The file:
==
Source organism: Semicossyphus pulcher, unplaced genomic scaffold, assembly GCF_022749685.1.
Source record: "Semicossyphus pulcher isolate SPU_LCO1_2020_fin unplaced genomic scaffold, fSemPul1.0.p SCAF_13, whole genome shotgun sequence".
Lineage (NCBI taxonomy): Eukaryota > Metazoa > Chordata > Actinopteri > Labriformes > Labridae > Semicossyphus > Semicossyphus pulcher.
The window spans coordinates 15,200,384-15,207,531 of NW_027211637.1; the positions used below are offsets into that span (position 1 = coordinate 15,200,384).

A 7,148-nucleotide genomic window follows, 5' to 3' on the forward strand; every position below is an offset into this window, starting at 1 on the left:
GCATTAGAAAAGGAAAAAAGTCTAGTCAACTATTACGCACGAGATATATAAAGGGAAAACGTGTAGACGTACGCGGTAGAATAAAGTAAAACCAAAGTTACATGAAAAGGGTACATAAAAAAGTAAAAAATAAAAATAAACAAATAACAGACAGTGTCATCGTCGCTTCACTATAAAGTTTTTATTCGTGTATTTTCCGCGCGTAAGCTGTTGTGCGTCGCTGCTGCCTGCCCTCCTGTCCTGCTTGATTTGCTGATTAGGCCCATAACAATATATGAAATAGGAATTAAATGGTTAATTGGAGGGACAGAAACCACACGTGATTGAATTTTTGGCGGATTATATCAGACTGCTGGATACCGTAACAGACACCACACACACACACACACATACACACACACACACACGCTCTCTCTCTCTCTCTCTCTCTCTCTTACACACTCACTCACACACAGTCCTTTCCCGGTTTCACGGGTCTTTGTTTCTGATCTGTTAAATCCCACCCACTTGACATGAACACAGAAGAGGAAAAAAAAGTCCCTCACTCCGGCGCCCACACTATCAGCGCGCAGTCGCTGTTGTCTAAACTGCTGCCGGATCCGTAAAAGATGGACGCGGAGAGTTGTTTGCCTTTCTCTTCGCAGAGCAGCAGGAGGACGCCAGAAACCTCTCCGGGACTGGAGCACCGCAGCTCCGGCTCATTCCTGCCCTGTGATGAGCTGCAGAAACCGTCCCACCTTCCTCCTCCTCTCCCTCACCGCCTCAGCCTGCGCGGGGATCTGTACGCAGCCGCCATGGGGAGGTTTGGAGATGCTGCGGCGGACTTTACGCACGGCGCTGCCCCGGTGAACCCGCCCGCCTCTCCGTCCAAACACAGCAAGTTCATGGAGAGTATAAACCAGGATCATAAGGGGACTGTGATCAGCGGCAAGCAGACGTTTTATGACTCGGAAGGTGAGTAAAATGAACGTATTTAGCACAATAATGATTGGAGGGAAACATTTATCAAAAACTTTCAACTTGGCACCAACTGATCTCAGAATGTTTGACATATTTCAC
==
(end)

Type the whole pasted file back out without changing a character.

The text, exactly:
Source organism: Semicossyphus pulcher, unplaced genomic scaffold, assembly GCF_022749685.1.
Source record: "Semicossyphus pulcher isolate SPU_LCO1_2020_fin unplaced genomic scaffold, fSemPul1.0.p SCAF_13, whole genome shotgun sequence".
Lineage (NCBI taxonomy): Eukaryota > Metazoa > Chordata > Actinopteri > Labriformes > Labridae > Semicossyphus > Semicossyphus pulcher.
The window spans coordinates 15,200,384-15,207,531 of NW_027211637.1; the positions used below are offsets into that span (position 1 = coordinate 15,200,384).

A 7,148-nucleotide genomic window follows, 5' to 3' on the forward strand; every position below is an offset into this window, starting at 1 on the left:
GCATTAGAAAAGGAAAAAAGTCTAGTCAACTATTACGCACGAGATATATAAAGGGAAAACGTGTAGACGTACGCGGTAGAATAAAGTAAAACCAAAGTTACATGAAAAGGGTACATAAAAAAGTAAAAAATAAAAATAAACAAATAACAGACAGTGTCATCGTCGCTTCACTATAAAGTTTTTATTCGTGTATTTTCCGCGCGTAAGCTGTTGTGCGTCGCTGCTGCCTGCCCTCCTGTCCTGCTTGATTTGCTGATTAGGCCCATAACAATATATGAAATAGGAATTAAATGGTTAATTGGAGGGACAGAAACCACACGTGATTGAATTTTTGGCGGATTATATCAGACTGCTGGATACCGTAACAGACACCACACACACACACACACATACACACACACACACACGCTCTCTCTCTCTCTCTCTCTCTCTCTTACACACTCACTCACACACAGTCCTTTCCCGGTTTCACGGGTCTTTGTTTCTGATCTGTTAAATCCCACCCACTTGACATGAACACAGAAGAGGAAAAAAAAGTCCCTCACTCCGGCGCCCACACTATCAGCGCGCAGTCGCTGTTGTCTAAACTGCTGCCGGATCCGTAAAAGATGGACGCGGAGAGTTGTTTGCCTTTCTCTTCGCAGAGCAGCAGGAGGACGCCAGAAACCTCTCCGGGACTGGAGCACCGCAGCTCCGGCTCATTCCTGCCCTGTGATGAGCTGCAGAAACCGTCCCACCTTCCTCCTCCTCTCCCTCACCGCCTCAGCCTGCGCGGGGATCTGTACGCAGCCGCCATGGGGAGGTTTGGAGATGCTGCGGCGGACTTTACGCACGGCGCTGCCCCGGTGAACCCGCCCGCCTCTCCGTCCAAACACAGCAAGTTCATGGAGAGTATAAACCAGGATCATAAGGGGACTGTGATCAGCGGCAAGCAGACGTTTTATGACTCGGAAGGTGAGTAAAATGAACGTATTTAGCACAATAATGATTGGAGGGAAACATTTATCAAAAACTTTCAACTTGGCACCAACTGATCTCAGAATGTTTGACATATTTCAC